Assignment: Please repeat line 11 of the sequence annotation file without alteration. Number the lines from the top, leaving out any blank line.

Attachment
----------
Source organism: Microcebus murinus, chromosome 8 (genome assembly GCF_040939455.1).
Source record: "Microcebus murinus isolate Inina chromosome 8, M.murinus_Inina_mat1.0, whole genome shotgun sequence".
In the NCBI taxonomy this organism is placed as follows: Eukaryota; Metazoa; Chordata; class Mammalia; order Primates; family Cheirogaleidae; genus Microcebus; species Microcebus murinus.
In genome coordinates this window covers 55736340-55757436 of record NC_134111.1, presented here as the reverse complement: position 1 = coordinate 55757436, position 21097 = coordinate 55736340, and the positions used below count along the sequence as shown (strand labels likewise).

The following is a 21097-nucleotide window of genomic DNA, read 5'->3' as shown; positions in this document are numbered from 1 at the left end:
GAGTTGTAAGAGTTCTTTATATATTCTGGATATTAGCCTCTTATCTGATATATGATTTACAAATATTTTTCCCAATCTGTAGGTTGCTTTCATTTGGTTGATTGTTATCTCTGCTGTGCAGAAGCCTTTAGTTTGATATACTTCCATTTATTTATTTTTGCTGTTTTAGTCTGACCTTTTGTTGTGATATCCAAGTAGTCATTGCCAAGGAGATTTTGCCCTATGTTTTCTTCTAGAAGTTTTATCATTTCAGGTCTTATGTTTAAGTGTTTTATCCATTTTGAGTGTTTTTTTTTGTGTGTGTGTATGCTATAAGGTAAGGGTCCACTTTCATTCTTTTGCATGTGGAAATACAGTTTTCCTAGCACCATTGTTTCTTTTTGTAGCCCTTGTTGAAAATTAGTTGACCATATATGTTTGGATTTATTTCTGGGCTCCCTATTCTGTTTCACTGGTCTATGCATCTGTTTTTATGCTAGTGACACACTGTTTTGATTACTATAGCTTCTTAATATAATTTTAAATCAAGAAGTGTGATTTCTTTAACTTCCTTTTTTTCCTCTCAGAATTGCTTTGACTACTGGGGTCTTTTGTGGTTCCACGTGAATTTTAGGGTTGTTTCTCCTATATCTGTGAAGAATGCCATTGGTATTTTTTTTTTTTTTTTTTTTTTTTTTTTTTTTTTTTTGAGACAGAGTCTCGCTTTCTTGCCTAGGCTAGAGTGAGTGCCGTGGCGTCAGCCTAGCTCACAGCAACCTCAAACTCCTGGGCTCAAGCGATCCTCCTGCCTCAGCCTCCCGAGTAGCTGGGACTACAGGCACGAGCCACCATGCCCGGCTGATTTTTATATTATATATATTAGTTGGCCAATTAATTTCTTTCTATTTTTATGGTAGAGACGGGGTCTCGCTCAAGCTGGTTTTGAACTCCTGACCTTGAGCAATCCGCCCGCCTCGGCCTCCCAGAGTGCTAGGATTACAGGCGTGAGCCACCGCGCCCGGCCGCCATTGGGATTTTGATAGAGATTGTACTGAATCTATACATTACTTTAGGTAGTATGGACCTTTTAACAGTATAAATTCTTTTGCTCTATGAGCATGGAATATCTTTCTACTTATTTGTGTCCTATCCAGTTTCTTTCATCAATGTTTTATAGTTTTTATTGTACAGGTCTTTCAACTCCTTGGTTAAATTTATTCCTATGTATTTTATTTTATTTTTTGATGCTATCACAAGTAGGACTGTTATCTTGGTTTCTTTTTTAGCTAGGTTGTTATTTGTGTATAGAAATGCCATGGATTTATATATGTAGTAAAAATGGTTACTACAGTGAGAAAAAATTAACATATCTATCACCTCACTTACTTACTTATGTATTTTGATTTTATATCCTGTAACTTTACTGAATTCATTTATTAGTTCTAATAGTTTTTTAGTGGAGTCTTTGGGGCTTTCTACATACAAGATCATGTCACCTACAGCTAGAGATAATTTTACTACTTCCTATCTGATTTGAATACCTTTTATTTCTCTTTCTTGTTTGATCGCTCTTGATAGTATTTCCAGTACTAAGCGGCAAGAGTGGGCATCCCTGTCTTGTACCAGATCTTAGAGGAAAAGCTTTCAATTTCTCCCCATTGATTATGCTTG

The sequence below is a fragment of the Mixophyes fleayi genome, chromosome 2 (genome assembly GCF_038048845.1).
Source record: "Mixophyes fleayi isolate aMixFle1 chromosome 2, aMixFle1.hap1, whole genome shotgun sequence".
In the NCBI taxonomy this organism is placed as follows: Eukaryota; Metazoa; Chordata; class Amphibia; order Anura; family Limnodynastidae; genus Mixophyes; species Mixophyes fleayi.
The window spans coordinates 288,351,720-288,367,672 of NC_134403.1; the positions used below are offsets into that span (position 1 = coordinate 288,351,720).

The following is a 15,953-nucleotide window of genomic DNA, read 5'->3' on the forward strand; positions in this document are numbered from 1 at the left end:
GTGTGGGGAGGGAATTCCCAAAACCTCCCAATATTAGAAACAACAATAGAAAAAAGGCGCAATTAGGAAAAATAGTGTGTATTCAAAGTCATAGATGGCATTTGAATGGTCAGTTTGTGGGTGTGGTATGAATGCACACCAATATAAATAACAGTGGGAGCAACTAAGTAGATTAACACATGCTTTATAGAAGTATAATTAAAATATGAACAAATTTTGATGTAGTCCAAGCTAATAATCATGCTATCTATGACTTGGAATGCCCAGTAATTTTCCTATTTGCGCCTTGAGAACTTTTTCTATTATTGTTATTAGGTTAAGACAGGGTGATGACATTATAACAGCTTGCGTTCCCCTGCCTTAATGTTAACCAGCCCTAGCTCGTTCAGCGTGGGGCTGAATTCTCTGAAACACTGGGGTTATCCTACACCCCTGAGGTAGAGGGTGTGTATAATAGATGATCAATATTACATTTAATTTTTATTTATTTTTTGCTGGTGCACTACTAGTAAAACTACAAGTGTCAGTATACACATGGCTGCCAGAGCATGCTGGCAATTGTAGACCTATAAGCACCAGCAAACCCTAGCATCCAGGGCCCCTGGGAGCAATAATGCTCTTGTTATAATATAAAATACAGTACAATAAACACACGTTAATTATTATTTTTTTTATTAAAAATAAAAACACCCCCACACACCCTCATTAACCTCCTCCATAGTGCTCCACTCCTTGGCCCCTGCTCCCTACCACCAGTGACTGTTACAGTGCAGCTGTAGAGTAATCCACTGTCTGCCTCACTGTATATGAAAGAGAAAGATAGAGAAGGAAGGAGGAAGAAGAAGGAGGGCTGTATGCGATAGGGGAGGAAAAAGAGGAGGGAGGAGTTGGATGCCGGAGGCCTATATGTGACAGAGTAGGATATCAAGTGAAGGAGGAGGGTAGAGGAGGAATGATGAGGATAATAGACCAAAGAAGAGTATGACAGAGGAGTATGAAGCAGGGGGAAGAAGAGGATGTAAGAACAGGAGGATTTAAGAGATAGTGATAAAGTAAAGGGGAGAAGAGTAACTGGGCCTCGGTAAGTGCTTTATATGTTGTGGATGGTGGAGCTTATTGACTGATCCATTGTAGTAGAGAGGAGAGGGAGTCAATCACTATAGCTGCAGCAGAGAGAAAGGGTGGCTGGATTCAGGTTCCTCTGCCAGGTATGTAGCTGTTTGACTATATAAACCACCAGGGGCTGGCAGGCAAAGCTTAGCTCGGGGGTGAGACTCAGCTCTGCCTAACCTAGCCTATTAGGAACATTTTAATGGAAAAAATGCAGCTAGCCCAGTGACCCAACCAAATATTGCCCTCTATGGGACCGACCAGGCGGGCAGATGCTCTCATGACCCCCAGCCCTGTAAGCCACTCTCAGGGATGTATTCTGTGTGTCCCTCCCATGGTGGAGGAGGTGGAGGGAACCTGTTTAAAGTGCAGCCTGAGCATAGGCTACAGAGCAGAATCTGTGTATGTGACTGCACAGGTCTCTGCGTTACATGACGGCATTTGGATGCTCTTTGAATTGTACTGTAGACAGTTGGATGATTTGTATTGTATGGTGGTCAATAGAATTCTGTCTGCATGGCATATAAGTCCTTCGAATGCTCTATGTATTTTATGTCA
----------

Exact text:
The following is a 15,953-nucleotide window of genomic DNA, read 5'->3' on the forward strand; positions in this document are numbered from 1 at the left end: